Your client comes to you (their respected industry professional) to request a suite of point-of-sale materials for a new product being launched to market. This will be the first collateral produced for the brand, and the fate of the brand’s public image is now firmly in your hands.
You do your research, mull over the options, brief in your team (who work up the visuals), and decide on the designs that you will take to presentation stage. The time of your meeting arrives. You stand up in front of a room full of decision-makers, and you proceed to give your client…the answer? No, an opinion.
Had this same brief been given to 10 different design companies, the client would have received 10 different designs based on 10 different opinions. But your client didn’t give the brief to 10 design companies, they gave it to you, and they are looking to you to tell them that your design is perfect for their needs; you have solved their marketing problem; and that – because of your company's concepts – their sales will soar. You’d better have supreme confidence in yourself and your team's work to pull this off because your client needs to be able to trust your considered, professional opinion.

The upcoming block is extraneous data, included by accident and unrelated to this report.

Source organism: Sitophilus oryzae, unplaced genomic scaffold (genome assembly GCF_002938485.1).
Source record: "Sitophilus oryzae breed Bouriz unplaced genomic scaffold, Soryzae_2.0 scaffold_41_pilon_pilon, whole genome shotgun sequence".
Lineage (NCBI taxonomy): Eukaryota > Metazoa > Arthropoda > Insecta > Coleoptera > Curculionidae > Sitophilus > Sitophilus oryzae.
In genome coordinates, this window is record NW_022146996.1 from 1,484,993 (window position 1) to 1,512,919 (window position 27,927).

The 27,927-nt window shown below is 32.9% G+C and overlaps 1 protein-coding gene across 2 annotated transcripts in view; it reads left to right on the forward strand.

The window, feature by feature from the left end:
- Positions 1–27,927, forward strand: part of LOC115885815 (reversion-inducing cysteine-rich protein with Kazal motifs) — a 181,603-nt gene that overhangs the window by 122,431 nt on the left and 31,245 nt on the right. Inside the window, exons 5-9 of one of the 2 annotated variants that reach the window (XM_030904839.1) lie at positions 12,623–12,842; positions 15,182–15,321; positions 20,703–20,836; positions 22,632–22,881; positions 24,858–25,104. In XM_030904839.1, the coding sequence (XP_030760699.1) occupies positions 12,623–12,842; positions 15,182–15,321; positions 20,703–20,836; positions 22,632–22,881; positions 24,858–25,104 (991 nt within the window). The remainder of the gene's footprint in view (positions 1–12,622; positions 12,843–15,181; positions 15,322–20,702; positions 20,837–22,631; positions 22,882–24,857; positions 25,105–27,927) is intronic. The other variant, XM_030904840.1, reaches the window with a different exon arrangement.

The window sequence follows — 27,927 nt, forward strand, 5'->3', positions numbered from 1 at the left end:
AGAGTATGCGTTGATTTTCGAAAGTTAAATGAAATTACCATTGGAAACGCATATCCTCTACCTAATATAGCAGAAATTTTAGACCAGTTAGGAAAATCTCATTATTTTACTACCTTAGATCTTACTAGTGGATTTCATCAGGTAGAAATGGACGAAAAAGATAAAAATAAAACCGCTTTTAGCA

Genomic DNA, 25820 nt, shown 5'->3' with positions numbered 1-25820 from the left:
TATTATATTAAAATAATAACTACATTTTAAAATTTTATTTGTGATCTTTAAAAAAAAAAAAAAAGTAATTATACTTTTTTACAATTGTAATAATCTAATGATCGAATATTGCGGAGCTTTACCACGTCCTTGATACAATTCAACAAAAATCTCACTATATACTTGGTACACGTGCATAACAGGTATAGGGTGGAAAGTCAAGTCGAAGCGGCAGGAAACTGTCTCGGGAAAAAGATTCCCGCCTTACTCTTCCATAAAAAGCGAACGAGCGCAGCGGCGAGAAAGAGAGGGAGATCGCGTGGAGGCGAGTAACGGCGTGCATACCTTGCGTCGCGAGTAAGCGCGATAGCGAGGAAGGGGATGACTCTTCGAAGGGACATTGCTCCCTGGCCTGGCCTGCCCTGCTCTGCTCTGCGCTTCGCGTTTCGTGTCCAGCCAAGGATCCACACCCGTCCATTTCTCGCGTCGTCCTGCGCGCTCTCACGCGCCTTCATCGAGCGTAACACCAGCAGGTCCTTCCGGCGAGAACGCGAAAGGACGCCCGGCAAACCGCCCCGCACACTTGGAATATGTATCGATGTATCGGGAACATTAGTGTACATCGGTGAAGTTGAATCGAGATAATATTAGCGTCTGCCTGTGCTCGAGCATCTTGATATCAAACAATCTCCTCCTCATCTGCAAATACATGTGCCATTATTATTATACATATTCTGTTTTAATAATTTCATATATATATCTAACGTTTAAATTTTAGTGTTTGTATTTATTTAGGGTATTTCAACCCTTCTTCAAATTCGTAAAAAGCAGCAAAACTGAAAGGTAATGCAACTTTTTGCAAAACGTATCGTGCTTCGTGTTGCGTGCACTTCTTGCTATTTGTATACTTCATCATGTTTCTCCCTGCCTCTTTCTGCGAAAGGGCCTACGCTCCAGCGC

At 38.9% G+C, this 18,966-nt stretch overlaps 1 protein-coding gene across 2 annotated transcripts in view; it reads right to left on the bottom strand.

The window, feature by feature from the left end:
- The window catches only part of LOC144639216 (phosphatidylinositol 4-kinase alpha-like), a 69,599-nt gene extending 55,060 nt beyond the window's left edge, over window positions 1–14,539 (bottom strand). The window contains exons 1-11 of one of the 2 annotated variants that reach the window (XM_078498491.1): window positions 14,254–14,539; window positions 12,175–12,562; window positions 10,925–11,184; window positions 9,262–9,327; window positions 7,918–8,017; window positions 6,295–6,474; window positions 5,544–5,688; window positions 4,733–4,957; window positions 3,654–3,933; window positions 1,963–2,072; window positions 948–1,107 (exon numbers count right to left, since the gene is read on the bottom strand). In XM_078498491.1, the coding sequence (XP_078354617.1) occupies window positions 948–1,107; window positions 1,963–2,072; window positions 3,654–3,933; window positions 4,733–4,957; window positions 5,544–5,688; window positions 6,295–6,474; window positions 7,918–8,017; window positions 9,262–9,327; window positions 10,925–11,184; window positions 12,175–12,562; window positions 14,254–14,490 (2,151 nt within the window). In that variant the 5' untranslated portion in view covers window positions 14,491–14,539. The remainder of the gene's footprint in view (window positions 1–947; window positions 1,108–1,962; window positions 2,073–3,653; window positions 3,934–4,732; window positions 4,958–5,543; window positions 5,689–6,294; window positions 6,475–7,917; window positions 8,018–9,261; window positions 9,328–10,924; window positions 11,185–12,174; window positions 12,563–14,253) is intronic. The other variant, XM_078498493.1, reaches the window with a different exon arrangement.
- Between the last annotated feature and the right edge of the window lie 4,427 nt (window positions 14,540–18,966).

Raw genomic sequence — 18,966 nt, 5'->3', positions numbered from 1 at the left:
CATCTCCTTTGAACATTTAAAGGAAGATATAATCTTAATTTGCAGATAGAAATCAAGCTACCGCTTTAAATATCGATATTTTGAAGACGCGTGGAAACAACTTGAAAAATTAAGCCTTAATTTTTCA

What place does “ego” have in the life of an account manager? I am sure that we have all worked with “divas” and the “my way or the highway” colleagues whose confidence smacks of arrogance (and a truckload of caffeine). Though fairly insufferable to work with, the diva has one admirable quality the timid AM-mouse often doesn’t have, and that is the ability to back themselves and their work 100%, and sell their opinions.
To be a successful account manager you need to sport a healthy-sized ego and the skin of a rhino. However, to be a successful and respected AM, your ego-of-magnificent-proportions should also be trimmed with humility. The best AMs know when to hold ‘em and when to fold ‘em – when to promote and defend their opinions, and when to bow to the opinions of others. Remember that ALL opinions are valid…especially your client’s!
This is a modified version of an article featured on the Design Assembly website | 7 August 2013